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P. Satgunam, N. Fogt; Orienting Head Movements During Head-Free Pursuit . Invest. Ophthalmol. Vis. Sci. 2003;44(13):2132.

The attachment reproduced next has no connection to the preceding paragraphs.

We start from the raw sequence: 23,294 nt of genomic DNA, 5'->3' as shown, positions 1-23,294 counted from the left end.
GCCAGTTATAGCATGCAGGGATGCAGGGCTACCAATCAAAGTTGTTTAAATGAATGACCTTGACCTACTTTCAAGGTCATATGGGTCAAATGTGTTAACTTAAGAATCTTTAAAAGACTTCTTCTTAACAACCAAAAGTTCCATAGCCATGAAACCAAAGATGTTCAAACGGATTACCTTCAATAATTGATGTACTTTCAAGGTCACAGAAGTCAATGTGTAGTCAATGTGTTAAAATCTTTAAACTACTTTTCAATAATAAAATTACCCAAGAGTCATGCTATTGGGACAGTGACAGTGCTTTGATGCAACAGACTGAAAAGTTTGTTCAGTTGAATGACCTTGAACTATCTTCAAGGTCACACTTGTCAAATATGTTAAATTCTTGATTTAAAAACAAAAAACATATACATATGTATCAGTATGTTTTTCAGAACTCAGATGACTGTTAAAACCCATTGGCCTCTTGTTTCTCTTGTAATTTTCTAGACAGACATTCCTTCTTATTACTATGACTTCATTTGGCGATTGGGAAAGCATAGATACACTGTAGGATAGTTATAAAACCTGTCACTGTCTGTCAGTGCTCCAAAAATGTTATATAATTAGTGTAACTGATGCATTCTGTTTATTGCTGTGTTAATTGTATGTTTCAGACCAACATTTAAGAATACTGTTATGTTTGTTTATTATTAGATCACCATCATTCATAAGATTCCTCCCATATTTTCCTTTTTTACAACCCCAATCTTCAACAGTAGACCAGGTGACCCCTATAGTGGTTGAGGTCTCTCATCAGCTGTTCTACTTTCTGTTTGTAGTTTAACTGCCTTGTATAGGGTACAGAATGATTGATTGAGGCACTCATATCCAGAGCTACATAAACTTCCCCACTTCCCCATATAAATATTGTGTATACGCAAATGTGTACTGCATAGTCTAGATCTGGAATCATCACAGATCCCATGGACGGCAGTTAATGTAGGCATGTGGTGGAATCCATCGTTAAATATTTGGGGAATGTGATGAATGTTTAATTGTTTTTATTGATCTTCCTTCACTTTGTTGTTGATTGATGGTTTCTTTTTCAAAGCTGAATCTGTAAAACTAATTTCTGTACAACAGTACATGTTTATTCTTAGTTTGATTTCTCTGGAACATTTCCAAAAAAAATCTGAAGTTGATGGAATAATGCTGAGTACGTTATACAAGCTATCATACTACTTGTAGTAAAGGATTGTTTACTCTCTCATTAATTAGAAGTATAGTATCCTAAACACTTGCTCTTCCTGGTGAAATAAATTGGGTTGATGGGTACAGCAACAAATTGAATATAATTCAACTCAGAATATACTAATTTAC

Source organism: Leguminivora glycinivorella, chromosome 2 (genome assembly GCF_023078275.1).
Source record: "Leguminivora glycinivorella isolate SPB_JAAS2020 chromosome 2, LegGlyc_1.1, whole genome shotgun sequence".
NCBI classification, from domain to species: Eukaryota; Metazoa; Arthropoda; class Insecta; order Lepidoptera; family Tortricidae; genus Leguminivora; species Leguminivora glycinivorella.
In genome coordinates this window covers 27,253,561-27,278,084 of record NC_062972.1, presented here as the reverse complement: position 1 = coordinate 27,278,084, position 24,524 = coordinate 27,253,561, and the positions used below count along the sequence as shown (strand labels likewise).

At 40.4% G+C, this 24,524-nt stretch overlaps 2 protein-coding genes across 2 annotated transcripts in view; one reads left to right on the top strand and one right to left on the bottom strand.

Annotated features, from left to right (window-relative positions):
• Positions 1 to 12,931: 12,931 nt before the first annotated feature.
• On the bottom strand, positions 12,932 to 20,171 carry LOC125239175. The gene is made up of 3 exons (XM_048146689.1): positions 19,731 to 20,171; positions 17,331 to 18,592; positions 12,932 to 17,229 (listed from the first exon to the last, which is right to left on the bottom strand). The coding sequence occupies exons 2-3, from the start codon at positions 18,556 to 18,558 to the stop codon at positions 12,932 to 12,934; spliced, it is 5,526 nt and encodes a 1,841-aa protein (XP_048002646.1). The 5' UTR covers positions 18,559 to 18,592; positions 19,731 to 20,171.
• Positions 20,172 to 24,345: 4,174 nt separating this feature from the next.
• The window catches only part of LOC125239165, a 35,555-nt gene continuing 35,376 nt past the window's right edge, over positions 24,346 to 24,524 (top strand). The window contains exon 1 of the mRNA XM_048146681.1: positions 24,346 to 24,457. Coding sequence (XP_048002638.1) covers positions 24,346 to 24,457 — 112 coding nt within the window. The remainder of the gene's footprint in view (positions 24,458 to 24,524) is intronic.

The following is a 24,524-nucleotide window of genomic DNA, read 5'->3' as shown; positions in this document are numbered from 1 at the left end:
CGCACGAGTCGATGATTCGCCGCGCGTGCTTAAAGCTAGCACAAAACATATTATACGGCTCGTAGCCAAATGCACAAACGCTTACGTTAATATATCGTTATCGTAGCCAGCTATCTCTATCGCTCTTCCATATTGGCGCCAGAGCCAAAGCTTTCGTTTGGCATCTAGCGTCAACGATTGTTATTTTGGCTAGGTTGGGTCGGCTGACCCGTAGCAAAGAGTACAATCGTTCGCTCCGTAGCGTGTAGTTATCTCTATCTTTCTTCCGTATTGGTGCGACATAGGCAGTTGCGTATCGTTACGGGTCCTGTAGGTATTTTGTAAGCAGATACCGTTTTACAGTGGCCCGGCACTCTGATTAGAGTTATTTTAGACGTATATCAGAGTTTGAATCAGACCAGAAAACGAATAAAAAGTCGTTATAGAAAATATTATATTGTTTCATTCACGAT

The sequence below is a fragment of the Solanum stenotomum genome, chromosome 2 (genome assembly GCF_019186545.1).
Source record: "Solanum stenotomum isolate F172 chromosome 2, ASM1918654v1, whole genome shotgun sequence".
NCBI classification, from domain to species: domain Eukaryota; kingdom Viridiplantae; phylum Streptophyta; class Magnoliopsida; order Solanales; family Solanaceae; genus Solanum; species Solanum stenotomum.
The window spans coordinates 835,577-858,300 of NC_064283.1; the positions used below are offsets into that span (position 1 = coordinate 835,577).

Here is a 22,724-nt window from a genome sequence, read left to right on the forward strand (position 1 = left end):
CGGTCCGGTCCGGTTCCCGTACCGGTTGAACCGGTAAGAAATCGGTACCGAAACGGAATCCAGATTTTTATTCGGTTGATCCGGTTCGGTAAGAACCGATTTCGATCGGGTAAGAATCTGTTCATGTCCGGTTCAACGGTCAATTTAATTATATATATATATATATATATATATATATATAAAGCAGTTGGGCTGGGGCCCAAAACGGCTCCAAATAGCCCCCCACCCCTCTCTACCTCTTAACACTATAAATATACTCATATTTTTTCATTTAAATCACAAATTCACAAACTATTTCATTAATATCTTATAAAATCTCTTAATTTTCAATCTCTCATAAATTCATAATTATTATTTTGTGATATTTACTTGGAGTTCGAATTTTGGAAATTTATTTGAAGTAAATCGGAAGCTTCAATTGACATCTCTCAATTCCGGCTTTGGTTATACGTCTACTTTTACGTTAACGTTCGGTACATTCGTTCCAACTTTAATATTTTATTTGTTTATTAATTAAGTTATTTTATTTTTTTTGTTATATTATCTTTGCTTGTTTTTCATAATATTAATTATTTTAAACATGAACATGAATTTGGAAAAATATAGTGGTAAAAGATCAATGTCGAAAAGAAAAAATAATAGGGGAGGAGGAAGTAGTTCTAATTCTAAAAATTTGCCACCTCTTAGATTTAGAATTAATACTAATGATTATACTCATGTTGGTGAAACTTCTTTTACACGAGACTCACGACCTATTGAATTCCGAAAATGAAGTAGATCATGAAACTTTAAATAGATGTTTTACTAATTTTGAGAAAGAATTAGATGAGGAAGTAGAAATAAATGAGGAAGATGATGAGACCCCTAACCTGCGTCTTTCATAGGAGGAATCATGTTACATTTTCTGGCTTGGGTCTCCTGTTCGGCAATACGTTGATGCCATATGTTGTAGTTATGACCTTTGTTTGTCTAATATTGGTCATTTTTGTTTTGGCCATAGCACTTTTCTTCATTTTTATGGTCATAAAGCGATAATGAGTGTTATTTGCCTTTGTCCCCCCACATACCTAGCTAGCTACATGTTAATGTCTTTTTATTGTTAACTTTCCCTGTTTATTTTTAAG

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Purpose: In studies of monkey head-free pursuit the head contributes to pursuit. Head movement may ensure that when a second (more eccentric) object appears it will be well within the ocular motor range so switching fixation from the pursuit target to the new object requires a rapid eye movement but not a rapid head movement. The advantage is the eye is presumably controlled more accurately than the head. This study was to determine whether human subjects would turn the head during pursuit of a target, reducing the need for a rapid head movement to view a more peripheral object that suddenly appeared at a predictable location. Methods: 4 subjects participated. Subjects pursued a laser target (3.4m distance, 20° amplitude) that began straight ahead and then moved randomly right or left at 20°/s. In trials 1-10, subjects simply followed the target (pursuit only (PO)). In trials 11-50, subjects followed the pursuit target until it reached 16° eccentricity at which time a 2cm number was presented for 1sec (eccentricity 34° right). The subject followed the pursuit target until the number appeared, at which time the subject read the number aloud (pursuit-fixation (PF)). To inform the subject when and where the number appeared, a buzzer directly over the number would sound when the number was exposed. Head movements were monitored using a magnetic search coil. Results: During the PO trials, 1 subject showed a consistent head movement (mean = 5.3°) while 3 did not. Subjects who did not move the head in the PO trials did not move the head during the pursuit portion of the PF trials. The subject who showed consistent head movements during the PO trials had similar head movements during the pursuit portion of the initial PF trials, but as the number of PF trials increased the head movement during pursuit declined to about 1°. During the first PF trial, all subjects showed a rapid rightward head movement of at least 5° when the number was presented. For all subjects, this rapid head movement declined by about 5° or more as the number of PF trials increased. Conclusions: Increasing head rotation during the pursuit portion of the rightward PF trials would reduce the need to make a rapid head movement to view the number. However, subjects did not increase their head movement during the pursuit portion of the PF trials, choosing instead to make a rapid head movement to fixate the number. Subjects may not be accustomed to head movement during pursuit or ocular pursuit may be disrupted by head movement. Once the subject had repeatedly localized the number, the rapid head movement declined demonstrating that when the eccentric target appears at a predictable location and time, the likelihood of a head movement when orienting toward the object is reduced.
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